Illinois Ignite: Researchers to Showcase Breakthroughs in Healthcare, Computing, and Advanced Manufacturing
Illinois Ignite 2020 will feature technologies and startups from the University of Chicago, Northwestern University, University of Illinois Urbana-Champaign, University of Illinois-Chicago, and Illinois Institute of Technology. The virtual showcase will focus on breakthroughs in healthcare, computing, advanced manufacturing, and more.
Pre-recorded presentations will be posted on September 24, 2020, and will remain live until October 9, 2020.
>> Register for the virtual event, here.
Learn more about the University of Chicago researchers presenting:
The largest organ in the human body, skin is a robust system with great potential to support not only basic research, but to serve as a platform for stem cell engineering.
This is the focus of Xiaoyang Wu’s work, which is dedicated to understanding the dynamics, signaling, and clinical applications of skin stem cells. Wu has been working in the field for more than 30 years and is currently an associate professor in the Ben May Department of Cancer Research.
The increasing use of renewable energy and the adoption of electric vehicles among other advances are creating a significant need for inexpensive and long-lived energy storage devices.
While lithium-ion batteries are currently the status quo, researchers argue a new class of materials could enable store density and lifetimes “far beyond” today’s technology. An assistant professor in the department of chemistry, John Anderson is focused on developing fundamentally new and disruptive materials to realize dramatic improvements in battery performance and cost.
Advanced imaging probes are enabling University of Chicago researchers to predict patient responsivity to therapeutics and monitor the progression of diseases, such as Alzheimer’s.
By chemically profiling lysosomes in cells from Alzheimer’s patients, Yamuna Krishnan, aims to classify the disease into subtypes that can then be targeted with precise treatments. To enable this, Krishnan has developed a chemical imaging platform, which uses synthetic DNA strands that have been engineered to function in a specific way.
The nature of Jiwoong Park’s work is multidisciplinary: trying to connect fundamental science with very challenging problems that do not have immediate solutions – “and there are plenty of them,” he said.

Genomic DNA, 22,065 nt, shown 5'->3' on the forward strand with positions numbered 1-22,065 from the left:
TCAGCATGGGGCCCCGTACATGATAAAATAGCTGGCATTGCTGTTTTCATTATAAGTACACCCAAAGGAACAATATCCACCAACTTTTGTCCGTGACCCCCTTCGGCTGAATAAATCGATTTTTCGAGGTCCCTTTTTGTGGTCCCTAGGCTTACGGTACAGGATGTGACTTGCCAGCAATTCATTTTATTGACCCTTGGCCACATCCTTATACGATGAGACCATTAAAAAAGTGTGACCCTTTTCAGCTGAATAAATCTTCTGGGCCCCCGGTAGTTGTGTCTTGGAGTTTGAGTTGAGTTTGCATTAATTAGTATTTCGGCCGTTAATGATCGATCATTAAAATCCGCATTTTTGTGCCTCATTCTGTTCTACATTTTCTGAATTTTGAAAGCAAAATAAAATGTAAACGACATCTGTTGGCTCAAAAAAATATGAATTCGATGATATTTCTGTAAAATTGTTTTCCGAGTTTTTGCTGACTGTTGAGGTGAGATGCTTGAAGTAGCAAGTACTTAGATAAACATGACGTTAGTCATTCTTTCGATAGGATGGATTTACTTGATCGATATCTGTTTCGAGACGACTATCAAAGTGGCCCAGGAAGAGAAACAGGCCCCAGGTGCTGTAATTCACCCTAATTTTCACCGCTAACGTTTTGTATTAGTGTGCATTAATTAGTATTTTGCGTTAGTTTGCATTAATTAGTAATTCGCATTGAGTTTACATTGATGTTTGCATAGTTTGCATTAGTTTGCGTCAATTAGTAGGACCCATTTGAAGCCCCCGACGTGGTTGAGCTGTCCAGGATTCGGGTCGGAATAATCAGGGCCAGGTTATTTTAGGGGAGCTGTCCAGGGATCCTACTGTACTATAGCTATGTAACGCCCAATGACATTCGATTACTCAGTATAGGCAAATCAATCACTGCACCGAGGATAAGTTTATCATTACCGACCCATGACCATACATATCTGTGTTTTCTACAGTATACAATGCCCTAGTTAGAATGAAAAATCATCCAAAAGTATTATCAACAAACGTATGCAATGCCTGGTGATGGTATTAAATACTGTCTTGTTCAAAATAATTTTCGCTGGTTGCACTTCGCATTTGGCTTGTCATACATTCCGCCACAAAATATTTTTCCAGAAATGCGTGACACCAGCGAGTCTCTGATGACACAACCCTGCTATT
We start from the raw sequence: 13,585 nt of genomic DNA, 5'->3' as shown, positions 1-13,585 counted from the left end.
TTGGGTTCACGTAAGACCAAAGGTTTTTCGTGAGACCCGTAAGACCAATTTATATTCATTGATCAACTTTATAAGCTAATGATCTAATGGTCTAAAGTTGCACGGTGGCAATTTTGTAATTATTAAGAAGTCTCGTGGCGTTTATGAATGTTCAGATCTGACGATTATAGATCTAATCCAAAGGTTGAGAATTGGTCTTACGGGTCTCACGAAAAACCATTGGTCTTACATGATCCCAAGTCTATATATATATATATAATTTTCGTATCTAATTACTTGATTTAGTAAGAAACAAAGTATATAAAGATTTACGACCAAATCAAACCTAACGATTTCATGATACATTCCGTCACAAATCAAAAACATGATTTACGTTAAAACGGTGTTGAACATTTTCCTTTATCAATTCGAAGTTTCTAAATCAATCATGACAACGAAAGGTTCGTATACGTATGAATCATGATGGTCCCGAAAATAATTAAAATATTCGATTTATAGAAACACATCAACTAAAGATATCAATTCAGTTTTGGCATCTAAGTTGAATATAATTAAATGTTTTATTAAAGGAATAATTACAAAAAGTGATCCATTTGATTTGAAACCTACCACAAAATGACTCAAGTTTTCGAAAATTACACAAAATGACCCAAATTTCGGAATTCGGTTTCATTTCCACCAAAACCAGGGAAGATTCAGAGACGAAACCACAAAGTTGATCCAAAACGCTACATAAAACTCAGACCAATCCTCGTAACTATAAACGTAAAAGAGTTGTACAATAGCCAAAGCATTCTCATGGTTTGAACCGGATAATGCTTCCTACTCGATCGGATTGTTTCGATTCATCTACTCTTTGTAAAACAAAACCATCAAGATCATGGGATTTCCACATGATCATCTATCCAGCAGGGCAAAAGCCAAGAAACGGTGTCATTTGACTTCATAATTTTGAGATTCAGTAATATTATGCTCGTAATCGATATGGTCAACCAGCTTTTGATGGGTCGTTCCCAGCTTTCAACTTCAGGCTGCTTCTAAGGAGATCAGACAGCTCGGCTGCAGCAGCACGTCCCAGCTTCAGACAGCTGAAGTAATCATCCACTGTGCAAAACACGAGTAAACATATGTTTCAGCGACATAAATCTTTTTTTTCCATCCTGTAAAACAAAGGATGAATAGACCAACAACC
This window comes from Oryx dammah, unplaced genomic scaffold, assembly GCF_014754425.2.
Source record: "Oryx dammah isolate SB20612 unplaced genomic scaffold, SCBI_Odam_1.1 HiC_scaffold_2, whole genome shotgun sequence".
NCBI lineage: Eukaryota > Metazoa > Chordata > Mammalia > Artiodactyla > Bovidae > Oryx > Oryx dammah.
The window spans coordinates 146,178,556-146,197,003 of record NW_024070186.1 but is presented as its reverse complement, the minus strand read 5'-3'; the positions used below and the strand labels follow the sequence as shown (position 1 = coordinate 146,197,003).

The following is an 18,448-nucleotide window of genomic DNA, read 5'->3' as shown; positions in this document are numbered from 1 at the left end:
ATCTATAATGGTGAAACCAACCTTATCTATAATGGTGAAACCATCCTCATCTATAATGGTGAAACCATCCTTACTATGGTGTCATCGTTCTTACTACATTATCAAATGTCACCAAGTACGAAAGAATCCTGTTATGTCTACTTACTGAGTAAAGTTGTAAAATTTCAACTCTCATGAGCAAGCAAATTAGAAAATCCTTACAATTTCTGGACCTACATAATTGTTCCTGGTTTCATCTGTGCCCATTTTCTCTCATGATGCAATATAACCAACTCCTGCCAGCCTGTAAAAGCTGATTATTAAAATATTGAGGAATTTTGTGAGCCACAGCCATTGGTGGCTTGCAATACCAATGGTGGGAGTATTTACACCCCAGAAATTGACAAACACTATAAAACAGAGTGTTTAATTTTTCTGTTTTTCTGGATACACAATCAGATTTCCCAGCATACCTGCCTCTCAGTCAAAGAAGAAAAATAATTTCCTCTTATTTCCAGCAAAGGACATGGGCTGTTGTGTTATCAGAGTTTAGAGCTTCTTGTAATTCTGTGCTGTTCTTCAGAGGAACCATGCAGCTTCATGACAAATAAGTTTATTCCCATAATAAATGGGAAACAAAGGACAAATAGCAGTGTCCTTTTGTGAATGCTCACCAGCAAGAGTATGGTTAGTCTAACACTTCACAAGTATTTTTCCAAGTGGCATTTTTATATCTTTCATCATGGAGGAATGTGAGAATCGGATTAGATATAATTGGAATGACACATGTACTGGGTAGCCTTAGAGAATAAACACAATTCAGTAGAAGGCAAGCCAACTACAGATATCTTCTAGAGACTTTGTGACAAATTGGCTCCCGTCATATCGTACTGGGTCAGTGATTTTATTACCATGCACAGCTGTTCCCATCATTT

A professor in the department of chemistry and the Pritzker School of Molecular Engineering, Park focuses on the science and technology of nanomaterials, specifically two-dimensional layered materials.
A team of University of Chicago scientists, led by Bozhi Tian, have pioneered a new technique that harnesses the power of light to stimulate various cells and tissue – an approach that has a range of applications in healthcare.
Several disease-treating devices rely on the electrical stimulation of neurons to treat diseases, such as Parkinson’s. However, the use of these devices is often high risk, as it requires either surgical implantation or permanent gene editing. Proposing a less invasive technique, Tian has developed an approach for designing semiconductor-based structures that when activated by light, initiate a response that can be targeted to specific cells.
Ravi Chugh is developing programming language technology for applications in software engineering and human-computer interaction.
Chugh, who joined the University in 2014, is “designing programming systems that enable a variety of users, both novice and advanced, to harness both the expressive power of programming and the cognitive efficiencies of GUI-based manipulation.”
James Labelle is developing therapies that modify the function of the immune system – by examining why, on a molecular level, some pediatric cancers are resistant to treatment.
The key goal of LaBelle’s research group at the University of Chicago is to dissect and target the proteins within cells that induce cancer cell death. The team is using peptides – portions of these proteins – as drugs and tools to discover specific molecular pathways in both normal and diseased cells.